by Trae Middlebrooks, Late Night Library Supervisor
This year marks the 200th anniversary of the first publication of Mary Shelley’s Frankenstein; or, The Modern Prometheus. First published in January 1818, Shelley’s creation has been both durable and popular. Originally written for a competition between three friends to see who could write the best horror story, Frankenstein has since inspired many cinematic and literary adaptations for every genre and audience. The book is even considered by some to be one of the first true science fiction novels. To celebrate Frankenstein’s 200th birthday, check out some of my favorite representations of one of the best known fictional monsters, all of which you can find in the HPU Libraries!
Mel Brooks’ Young Frankenstein is a hilarious black & white parody of the classic Universal horror films of the 1930’s. Comedy legend Gene Wilder plays Frederick Frankenstein, who aspires to continue the re-animation experiments of his infamous late father. Hilarity ensues.
The film also stars Cloris Leachman, Madeline Kahn, Marty Feldman, and Peter Boyle.
This movie is part fantastical rock opera, and part horror movie spoof. The film stars Susan Sarandon and Barry Bostwick as a milquetoast couple that find themselves stranded at a creepy mansion on a dark and stormy night. Inside the house they meet a variety of zany characters, including Dr. Frank-N-Furter, a mad scientist from an alien planet, played by Tim Curry. This story’s version of Frankenstein’s monster is called Rocky Horror, and looks like a blonde bodybuilder in a sparkly gold speedo. This is a VERY weird movie, but is undeniably a cult classic.
This 3 season television show follows Dorian Gray, Dracula, Dr Jekell/Mr. Hyde and other iconic literary characters as they try to navigate life in Victorian London. One of the main characters is Victor Frankenstein, a skilled yet massively egotistical doctor that is obsessed with transcending death. After his first successful attempt at reanimating life, he abandons The Creature to his own devices. The Creature takes the name Caliban (after the character from Shakespeare’s The Tempest) and becomes a stage hand in a ghoulish play while he plots his revenge on his creator.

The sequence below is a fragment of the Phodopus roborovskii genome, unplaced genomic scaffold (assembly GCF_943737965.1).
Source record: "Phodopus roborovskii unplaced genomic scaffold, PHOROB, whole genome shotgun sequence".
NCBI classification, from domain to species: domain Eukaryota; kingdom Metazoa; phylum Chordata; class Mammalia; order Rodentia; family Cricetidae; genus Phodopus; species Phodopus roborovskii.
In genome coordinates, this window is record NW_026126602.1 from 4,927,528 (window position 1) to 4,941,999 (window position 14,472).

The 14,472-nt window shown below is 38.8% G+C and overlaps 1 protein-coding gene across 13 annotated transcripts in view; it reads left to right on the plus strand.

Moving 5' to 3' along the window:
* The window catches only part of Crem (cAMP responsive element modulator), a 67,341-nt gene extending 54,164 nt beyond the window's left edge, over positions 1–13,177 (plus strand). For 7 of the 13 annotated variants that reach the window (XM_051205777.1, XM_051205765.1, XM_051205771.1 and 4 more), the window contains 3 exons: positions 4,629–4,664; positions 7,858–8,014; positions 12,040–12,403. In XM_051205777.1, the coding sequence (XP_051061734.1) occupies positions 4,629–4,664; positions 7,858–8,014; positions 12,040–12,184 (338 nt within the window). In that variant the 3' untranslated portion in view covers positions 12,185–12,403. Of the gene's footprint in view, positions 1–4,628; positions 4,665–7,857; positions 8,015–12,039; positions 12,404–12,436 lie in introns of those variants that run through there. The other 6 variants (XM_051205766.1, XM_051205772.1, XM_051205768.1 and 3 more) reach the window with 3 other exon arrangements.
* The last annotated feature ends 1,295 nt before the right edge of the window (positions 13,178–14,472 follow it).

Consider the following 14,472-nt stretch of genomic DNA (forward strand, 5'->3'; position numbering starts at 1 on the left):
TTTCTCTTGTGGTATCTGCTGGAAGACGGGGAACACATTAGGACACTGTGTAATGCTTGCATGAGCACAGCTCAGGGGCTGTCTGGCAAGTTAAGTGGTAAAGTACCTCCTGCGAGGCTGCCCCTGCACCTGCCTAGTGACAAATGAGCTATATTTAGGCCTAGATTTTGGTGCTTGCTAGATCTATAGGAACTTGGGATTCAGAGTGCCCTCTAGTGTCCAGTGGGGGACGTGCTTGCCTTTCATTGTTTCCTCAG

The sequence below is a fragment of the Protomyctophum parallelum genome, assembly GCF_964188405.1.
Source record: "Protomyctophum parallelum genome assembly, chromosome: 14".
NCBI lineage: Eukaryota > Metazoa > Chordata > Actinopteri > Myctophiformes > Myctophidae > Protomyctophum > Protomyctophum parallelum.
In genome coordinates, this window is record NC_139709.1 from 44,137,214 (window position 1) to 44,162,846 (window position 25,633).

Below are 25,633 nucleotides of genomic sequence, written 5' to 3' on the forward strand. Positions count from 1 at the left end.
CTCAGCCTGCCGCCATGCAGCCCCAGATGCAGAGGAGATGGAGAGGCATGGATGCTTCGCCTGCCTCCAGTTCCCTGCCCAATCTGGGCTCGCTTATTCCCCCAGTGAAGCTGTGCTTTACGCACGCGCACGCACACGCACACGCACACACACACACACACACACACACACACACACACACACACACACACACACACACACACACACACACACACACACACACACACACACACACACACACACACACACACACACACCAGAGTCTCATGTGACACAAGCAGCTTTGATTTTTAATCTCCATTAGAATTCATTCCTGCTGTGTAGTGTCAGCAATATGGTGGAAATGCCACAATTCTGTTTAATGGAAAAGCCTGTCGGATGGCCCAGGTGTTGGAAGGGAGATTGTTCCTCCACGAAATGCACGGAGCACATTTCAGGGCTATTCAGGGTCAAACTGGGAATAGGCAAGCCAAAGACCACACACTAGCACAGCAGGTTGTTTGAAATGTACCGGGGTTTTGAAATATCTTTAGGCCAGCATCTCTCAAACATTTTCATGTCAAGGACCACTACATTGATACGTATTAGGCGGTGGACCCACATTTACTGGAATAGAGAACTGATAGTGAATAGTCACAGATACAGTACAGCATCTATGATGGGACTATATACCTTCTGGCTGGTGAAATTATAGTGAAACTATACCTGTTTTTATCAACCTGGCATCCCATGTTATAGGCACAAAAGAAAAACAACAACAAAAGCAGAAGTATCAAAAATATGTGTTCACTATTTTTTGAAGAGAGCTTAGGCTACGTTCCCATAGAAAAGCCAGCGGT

DC’s Justice League is the story 6 superheroes that band together for the first time to stop a global threat. One of the heroes is named Victor Stone, known more frequently by his heroic moniker Cyborg. Cyborg was created by writer Marv Wolfman and artist George Perez and first appeared in 1980. After being injured in an accident that destroyed most of his body, high school athlete Victor was outfitted with advanced artificial limbs by his genius scientist father. After a period of questioning his humanity, Victor eventually decides to use his new abilities to help others. The name “Victor Stone” is a direct reference to Victor Frankenstein, as “Frankenstein” means “Stone of the Franks” in German.
Destroyer is sci-fi/horror graphic novel written by Victor LaValle with stunning art by Deitrich Smith. In this book, Frankenstein’s monster has become a misanthropic recluse that calls himself The Destroyer. He exists solely to eliminate the human race from the planet. When Dr. Baker (the last descendant of the Frankenstein family) loses her son Akai to a police shooting, she turns to science for her own justice. This puts her on a direct course with The Destroyer and his quest to eradicate all of humanity.
We hope you enjoy these adaptations and, as always, don’t hesitate to ask a librarian if you’d like more recommendations!